Isaac Landmann was Professor of Fortification and Artillery in the days when the Royal Military Academy was becoming an intellectual hothouse. He left behind a canon of important books on his specialist subjects - and yet we know very little about who he was and where he came from. There is a suspicion of a very interesting background, which remains totally obscure.
|Royal Military Academy, Woolwich, as it is now
It is, I think, important to note that the appointment as Professor of both Fortification and Artillery illustrates a point - here, at Woolwich, the two future Artillery and Engineering Regiments - - were once seen as a unified subject when taught to the young gentlemen cadets.
Isaac seems to have been head hunted by the Government to this post. He had been teaching at the Ecole Militaire in Paris, but, following reorganisation there was reduced to turoring 'the art of war' privately to young French gentlemen. Sir Thomas Page was sent to Paris, under Royal Command, with inducements including a pension (apparently never paid). He is said to have already known Isaac Landmann, which is why he was sent - Page was an important cartographer, engineer and graduate of the RMA. At the time he was sent to Paris to see Landmann he was Engineer in charge of the eastern coastal defences, but was also recovering from wounds received at the Battle of Bunkers Hill, in America, in 1775.
The name of Landmann - and indeed Isaac Landmann - is not uncommon. It mainly occurs as the name of men of German Jewish descent. From the little we know of his past 'our' Isaac Landmann was German - and this comes from a chance remark by George III that he had origins in common with Queen Charlotte who came from Mecklenburg-Strelitz However Isaac seems to have been involved with the French military - and in fact is said to have had 'field experience ' with them. He is said to have been Aide de Campe to (French) Marshall de Broglie.
I must admit here to being confused - not the least about the Seven Years War, which seems to be relevant here. I should also admit that, despite having passed examinations in European History at O, A and first degree level, I still know nothing about it - and certainly nothing which explains how a young German got to be assistant to a major French General - and Marshall of France. De Broglie is said to have been experimenting with the ideas of a division of his armed forces based on skills - cavalry, artillery and, maybe, also engineers. He was out of favour and dismissed from army command during the 1760s but returned to successfully promote the divisions which became the future of military practice. Perhaps a future researcher will discover how Isaac Landmann became his protégé and such an expert in 'the art of war' as to be wanted by the British Government. It is also important to note that French practice in fortification was very advanced following the work of Vauban and others, including de Broglie.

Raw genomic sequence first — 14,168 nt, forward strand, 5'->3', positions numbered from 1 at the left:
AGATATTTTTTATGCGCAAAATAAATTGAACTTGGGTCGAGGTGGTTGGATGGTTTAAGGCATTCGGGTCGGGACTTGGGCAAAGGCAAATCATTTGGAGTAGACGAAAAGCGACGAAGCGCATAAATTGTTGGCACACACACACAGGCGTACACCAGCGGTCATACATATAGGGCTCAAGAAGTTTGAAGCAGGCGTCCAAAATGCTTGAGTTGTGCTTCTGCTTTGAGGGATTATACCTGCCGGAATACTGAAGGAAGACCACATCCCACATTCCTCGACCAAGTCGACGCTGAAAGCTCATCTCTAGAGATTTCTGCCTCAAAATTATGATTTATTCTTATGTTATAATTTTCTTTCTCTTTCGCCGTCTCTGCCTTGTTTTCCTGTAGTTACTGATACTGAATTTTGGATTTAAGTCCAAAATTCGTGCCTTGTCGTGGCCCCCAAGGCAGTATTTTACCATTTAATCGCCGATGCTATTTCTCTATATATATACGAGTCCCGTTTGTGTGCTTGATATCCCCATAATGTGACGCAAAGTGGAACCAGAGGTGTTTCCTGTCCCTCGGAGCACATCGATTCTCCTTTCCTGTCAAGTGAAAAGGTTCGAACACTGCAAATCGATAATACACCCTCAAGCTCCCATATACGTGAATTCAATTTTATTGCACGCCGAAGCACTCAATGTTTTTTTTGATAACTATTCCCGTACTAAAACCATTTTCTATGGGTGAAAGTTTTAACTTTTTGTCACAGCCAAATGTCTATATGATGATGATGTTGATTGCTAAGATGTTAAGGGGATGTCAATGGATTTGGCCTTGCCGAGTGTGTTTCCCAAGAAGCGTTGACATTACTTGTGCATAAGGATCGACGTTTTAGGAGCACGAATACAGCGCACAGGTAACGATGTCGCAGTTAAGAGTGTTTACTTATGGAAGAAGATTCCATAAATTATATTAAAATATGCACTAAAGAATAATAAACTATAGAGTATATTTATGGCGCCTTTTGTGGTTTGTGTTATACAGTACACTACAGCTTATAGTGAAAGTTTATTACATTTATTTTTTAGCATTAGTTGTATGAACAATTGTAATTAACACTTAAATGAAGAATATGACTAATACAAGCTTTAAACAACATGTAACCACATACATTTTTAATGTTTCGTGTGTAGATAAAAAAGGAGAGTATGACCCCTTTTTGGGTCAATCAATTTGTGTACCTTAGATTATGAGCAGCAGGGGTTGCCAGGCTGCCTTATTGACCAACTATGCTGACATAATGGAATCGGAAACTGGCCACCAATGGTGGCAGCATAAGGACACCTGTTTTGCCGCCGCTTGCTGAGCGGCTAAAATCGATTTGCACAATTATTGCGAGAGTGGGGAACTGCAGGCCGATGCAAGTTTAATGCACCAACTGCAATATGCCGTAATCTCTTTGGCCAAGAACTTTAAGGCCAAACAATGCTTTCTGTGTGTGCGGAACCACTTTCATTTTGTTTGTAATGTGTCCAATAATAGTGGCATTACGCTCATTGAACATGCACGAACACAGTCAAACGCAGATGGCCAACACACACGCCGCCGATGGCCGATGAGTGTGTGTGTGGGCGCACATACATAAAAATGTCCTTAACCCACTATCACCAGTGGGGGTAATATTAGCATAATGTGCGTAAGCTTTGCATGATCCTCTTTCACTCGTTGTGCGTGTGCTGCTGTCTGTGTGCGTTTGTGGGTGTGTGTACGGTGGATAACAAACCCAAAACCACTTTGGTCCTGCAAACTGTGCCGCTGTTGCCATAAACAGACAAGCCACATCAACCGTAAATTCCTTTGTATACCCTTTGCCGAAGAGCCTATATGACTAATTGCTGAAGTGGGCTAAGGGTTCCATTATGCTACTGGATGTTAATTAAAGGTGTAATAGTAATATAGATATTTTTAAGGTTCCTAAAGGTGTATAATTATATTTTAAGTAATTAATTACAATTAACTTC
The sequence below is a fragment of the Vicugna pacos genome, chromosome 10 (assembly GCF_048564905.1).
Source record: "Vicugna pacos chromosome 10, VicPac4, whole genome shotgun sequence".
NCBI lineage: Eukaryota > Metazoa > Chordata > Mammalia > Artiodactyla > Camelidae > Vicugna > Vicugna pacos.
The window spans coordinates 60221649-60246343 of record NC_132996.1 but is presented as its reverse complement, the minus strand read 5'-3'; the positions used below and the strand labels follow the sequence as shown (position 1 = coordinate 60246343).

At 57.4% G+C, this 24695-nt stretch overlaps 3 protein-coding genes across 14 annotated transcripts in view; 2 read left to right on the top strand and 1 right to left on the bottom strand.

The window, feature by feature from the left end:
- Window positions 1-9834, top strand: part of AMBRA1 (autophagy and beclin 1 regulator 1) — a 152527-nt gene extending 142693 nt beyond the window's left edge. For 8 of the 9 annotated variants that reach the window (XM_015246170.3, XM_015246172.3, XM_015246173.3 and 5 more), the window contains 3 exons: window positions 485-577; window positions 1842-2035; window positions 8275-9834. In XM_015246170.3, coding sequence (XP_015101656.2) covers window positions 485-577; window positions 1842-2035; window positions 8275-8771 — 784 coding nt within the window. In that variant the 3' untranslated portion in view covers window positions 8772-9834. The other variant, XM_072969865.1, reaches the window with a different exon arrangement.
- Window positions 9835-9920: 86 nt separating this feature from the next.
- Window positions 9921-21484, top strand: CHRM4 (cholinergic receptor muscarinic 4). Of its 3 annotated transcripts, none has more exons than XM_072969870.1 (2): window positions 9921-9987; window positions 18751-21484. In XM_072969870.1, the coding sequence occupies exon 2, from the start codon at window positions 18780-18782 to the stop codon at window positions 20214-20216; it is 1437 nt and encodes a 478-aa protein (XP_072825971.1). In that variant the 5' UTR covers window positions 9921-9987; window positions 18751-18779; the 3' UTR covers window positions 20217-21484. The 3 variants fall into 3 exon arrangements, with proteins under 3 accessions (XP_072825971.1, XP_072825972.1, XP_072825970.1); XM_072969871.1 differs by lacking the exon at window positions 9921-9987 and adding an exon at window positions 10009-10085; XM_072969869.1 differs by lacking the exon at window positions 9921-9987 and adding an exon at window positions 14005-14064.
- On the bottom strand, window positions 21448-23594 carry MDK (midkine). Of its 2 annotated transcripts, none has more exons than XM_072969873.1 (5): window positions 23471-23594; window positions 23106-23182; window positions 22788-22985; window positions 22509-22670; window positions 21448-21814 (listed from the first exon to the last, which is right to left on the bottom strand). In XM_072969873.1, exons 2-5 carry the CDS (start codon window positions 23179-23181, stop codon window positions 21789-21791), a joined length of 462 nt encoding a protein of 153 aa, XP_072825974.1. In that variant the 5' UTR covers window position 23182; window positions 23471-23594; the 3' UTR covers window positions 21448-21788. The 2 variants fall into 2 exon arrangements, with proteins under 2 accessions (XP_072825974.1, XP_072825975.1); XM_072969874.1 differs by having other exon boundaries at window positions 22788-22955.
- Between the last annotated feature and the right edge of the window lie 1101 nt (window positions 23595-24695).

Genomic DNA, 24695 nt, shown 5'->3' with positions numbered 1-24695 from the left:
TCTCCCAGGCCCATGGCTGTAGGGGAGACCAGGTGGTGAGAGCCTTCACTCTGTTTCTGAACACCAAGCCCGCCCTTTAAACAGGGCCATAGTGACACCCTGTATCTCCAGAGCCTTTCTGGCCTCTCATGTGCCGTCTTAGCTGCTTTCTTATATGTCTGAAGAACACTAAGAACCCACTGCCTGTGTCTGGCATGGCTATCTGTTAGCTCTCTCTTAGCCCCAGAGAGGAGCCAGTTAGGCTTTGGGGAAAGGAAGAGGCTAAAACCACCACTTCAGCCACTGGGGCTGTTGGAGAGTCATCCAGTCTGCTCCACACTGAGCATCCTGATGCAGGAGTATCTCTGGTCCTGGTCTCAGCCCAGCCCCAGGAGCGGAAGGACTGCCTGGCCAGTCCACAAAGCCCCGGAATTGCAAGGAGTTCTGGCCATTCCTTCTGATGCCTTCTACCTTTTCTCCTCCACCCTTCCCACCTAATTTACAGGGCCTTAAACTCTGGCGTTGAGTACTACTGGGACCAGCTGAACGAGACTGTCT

There is one more small clue to Isaac's past - George Landmann was to meet in Gibralter the Countess of Noailles - Anne Louise Marie de Beauvau. She told him she would give him "some information as to the fate of my mother's uncle, who commanded a regiment of Swiss guards at the commencement of the great revolution; and also respecting another relative then serving in the gardes-du-corps of Louis the Sixteenth, and belonging to the company of her father-in- law, the Prince de Poix". That information never came. The Swiss guards were, and are, elite mercenaries who defended foreign royalty - of particular note was their defence of the Tuileries in 1792 during the French revolution. We know nothing of Isaac's wife, except that her name was Katherine, and through this piece of information that she came from an elite military family.
And so Isaac and Katherine came to Woolwich in 1770 where Isaac took up his appointment, and they were given accommodation in the Royal Military Academy building (if you stand opposite the Greenwich Heritage Centre, its the big building on the left). George was born a couple of years later.
In his years teaching at Woolwich Isaac produced a number of books and papers on his specialist subjects (see below). There are also a number of manuscripts which, when I saw them, were in the Royal Artillery Library, with drawings and Isaacs commentary, written in French. He eventually retired to a nice house in Crooms Hill - but that is part of George's story which I am about to move on to.
Some of Isaac's books
Practical Geometry, for the use of the Royal Military Academy at Woolwich. 1798
The Principles of Fortification, reduced into questions and answers. 1806
A Treatise on Mines for the use of the Royal Military Academy at Woolwich. 1815 ('mines' here is used meaning explosives).
The Principles of Artillery, reduced into questions and answers, for the use of the Royal Military Academy, at Woolwich. 1808
The Field Engineer's Vade Mecum 1802
A Course of the Five Orders of Civil Architecture; with a plan and some geometrical elevations of town gates of fortified places ..1785
But - we need to move on to George Landman's childhood in the Royal Military Academy, Woolwich
Hogg. The Royal Arsenal
Landmann, George. Adventures and Recollections
Landmann, George. Recollections of Military Life
Ordnance Journal Book
Royal Artillery. Records and archive material (this research was done at the old library in the RMA building - present location unknown)
Royal Engineer. Archive material at Brompton Barracks Library.
Woolwich. Survey of London